While I agree that certain ‘micro’ risks need to be addressed in audit engagements, I believe that is because they are important to the enterprise as a whole – in other words, although the source of the risk is ‘micro’, I would actually call them ‘macro’ risks. For example, the safety of workers at a single factory might be considered a micro risk. But, I would include a related engagement in the audit plan if I believed that a failure to manage safety risk in that single factory represented a significant risk to the enterprise as a whole. I would not address it otherwise (absent other factors, such as a request from the board or CEO), because there are always more significant (to the enterprise) risks than I have resources to address.
So, I think the results are encouraging.
Hopefully, this will trigger the consideration of the enterprise risk-based approach by those with a more traditional methodology. Let’s audit the risks that matter to the leadership of the organization, what KPMG calls “critical risks”. If we don’t do that, the value gap between board and C-suite expectations (that we provide advice, insight and assurance on the issues they face as they lead the organization) and what IA delivers will persist.
I also believe that The IIA Standards Board should review its risk assessment standards. Do they support the enterprise risk-based approach, or are they only directed towards the traditional methodology. I believe that when they say that a risk assessment should be done for every engagement, focused on risks to the entity being audited, they are falling behind emerging best practices.
I welcome your comments.
I like stories and metaphors to help me convey a message. In fact, my book on internal auditing is a collection of stories.
This time, I am going to use a metaphor involving the board game of Monopoly to illustrate how I feel about risk management.
The players compete to win by either having more money when the game ends (if there is a time limit) or by being the only one left standing after all the others have gone bankrupt.
Let’s imagine our executive team is playing a game against its main competitors.
The CEO is focused on the goal – making as much money as possible and taking advantage of the opportunities that may arise as the company’s shoe (my favorite piece) lands on properties that are for sale, competitors go bankrupt and have to dispose of their assets, passing Go and so on.
But, the company has a traditional Chief Risk Officer (CRO), whose name is Cassandra. Like the lady in Greek mythology, Cassandra is always looking into the future and seeing all kinds of dire things happening.
Cassandra provides the CEO and his team a list of the “top risks”. They include:
- If you land on a property owned by a competitor, you will have to pay rent. The rent will depend on the property itself (some are far more expensive than others) and how many houses or hotels have been built by the owner.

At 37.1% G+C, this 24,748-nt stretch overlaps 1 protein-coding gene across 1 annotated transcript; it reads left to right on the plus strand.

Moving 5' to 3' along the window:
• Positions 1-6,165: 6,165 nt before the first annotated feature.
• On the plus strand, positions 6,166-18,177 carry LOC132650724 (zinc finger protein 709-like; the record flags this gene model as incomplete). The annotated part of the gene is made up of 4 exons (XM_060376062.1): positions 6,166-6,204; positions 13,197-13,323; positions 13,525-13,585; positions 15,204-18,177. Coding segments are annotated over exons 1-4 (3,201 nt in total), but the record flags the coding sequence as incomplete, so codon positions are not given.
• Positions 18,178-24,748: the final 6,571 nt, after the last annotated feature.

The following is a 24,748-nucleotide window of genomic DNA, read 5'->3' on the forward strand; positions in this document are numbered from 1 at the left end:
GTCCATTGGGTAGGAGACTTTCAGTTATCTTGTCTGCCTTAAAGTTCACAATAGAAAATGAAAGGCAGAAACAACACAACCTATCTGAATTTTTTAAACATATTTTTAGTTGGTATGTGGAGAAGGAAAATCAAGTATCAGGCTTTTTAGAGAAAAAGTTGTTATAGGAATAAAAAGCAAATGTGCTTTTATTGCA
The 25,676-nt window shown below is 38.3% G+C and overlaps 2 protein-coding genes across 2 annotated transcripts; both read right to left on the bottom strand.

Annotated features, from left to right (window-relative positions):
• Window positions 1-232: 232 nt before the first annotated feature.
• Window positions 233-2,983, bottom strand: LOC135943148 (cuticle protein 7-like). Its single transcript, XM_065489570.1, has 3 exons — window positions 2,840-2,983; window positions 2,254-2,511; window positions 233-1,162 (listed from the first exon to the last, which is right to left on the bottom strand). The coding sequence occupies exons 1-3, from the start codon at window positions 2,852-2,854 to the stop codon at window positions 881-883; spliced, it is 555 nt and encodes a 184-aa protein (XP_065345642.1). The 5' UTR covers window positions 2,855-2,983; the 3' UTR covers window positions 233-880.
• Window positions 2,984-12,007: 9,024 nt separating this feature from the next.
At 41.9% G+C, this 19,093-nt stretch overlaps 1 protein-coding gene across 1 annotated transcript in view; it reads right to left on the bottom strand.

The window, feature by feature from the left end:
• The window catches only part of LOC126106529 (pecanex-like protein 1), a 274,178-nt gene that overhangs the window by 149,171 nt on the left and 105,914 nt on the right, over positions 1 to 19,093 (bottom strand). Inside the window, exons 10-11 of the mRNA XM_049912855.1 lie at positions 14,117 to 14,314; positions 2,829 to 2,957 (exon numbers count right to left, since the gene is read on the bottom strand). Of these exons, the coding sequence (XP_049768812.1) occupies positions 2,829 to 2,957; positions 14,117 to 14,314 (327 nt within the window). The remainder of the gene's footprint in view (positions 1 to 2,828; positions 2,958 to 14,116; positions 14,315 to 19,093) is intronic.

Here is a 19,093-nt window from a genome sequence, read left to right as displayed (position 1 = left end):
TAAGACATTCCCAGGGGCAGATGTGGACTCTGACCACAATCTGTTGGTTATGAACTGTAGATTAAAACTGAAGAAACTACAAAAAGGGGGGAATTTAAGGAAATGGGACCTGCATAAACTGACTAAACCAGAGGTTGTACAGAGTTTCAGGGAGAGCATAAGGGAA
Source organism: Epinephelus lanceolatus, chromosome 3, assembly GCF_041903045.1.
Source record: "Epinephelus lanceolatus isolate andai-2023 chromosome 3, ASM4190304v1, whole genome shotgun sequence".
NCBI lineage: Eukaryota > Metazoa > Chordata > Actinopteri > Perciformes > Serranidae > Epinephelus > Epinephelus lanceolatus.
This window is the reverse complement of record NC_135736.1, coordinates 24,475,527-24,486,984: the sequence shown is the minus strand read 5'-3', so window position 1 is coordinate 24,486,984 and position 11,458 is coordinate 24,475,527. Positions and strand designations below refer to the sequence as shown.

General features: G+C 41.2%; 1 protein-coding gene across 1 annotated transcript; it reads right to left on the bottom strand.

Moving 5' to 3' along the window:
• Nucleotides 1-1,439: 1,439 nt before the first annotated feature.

- If you land on certain squares, you may go to jail and then have to pay a fine to be released.
- If you land on a few other squares, you will have to draw a card with payments due that could be substantial.
- If you run out of cash, you will either have to sell hotels or houses, sell or mortgage properties, or go bankrupt.
As an experienced Monopoly player, the CEO’s reaction is dismissive. “I have been playing this game for a long time and you are not telling me anything I don’t already know.”
Meanwhile, the COO is urging the CEO to play. “Double six, and we will get a strong lead on the others.”
The CEO throws the dice and the shoe lands on an unoccupied property.
“Buy!” says the Sales EVP. “The potential is huge, especially as there is a good chance that the others, who are behind us, will land on the square.”
The CFO chimes in with assurance that there are sufficient funds to make the acquisition.
The intimidated CRO is silent. Internally, she is worrying that the team will buy all the properties it can and run out of funds. After all, there are dangers ahead.
The company buys the property and she watches as the other players roll the dice, move their pieces, and buy other properties.
It’s the CEO’s turn and he throws the dice. The COO moves the shoe to another property that is for sale.
The CEO asks for input on whether the company should make the purchase. Sales nods enthusiastically, the CFO confirms the funds are available, and the COO agrees that the company has the ability to manage both properties.
At this point, the CRO’s young deputy arrives. He sees the board and hears the conversation.
“Is there value in the purchase? It’s a different group from the other property we own and a competitor already owns a location in this group. If we save our funds, we would have more available not only for the contingencies in the top risk report, but to purchase a more attractive property in the future.”